Frederick McKinley Jones’ interest in engineering and mechanics began at an early age. Born in 1893, he grew up in Cincinnati, Ohio. There he worked odd jobs, including one as a janitor in an auto mechanic garage. He worked his way up to foreman of the shop and developed skills in automobile mechanics along the way. He later moved to Minnesota, where he began working as a mechanic and earned an engineering license. After serving in the US Army during World War I, Jones returned to Minnesota to dig deeper into engineering and electronics. After revolutionizing his town’s radio station, Jones was hired by Joseph A. Numero for his expertise in electronic engineering. Jones and Numero later formed a partnership and went on to design and patent a portable air-cooling unit for trucks, which is how Thermo King came to be.
The Thermo King Origin Story- Fred Jones
The unique story of how our company invented transportation refrigeration because of a master innovator and engineer named Fred Jones, a load of chickens, and a $6 bet on a golf course.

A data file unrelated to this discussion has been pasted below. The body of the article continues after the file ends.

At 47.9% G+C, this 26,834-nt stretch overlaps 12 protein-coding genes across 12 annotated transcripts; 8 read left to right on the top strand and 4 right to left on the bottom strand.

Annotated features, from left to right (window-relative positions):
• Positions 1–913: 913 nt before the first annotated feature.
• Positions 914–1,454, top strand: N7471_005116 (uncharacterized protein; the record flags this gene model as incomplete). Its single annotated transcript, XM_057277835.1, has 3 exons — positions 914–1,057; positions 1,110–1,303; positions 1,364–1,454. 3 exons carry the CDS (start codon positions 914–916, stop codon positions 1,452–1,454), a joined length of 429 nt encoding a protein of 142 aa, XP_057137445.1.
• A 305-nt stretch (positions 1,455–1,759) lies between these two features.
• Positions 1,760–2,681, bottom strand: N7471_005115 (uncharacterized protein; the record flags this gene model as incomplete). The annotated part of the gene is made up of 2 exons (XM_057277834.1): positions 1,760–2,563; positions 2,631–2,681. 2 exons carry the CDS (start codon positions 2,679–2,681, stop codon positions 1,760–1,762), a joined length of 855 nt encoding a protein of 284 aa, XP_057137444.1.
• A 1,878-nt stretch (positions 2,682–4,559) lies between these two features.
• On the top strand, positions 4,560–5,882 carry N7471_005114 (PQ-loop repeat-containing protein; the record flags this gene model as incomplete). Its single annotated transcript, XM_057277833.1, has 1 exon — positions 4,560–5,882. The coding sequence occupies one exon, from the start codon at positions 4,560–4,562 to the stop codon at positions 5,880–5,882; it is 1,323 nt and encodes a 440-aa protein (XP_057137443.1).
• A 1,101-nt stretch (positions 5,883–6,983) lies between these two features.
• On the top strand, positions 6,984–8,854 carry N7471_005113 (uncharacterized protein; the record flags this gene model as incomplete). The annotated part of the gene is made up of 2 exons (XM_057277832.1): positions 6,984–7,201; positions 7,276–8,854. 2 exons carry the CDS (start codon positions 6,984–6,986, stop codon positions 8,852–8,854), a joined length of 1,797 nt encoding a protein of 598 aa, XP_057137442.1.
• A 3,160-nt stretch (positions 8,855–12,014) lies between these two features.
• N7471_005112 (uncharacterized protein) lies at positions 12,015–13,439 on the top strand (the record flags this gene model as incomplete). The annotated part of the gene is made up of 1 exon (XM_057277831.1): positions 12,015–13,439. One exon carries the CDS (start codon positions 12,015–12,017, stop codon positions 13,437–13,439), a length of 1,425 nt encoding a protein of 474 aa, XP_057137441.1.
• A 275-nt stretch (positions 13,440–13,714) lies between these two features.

Local TV station shares Fred's story in special Black History Month segment
Watch the news story featuring the legacy and life of Thermo King's 'King of Cool' Frederick McKinley Jones
PBS Original: Thermo King - Frederick McKinley Jones
Inventor, racecar driver and self-taught engineer Frederick McKinley Jones is recognized as one of America's greatest inventors. A longtime resident of Hallock, Minnesota, Jones revolutionized the American food industry with his work on refrigerated transportation. He became the first African American to receive the national medal of technology and holds over 60 patents.
This video is from TPT's North Star: Minnesota's Black Pioneers.
In addition to pioneering the world of refrigerated transportation, Fred Jones also impacted many other industries. He was responsible for building the transmitter his town’s radio station used for broadcasting. He also developed a device used to combine moving pictures with sound, a portable x-ray machine, personal radio units, and an automatic ticket-dispensing machine. Over the years, Jones received over 60 patents. In 1944, he became the first African American elected to the American Society of Refrigeration Engineers. In 1977, he was inducted into the Minnesota Inventors Hall of Fame, and in 1991, he was awarded the National Medal of Technology—both posthumously.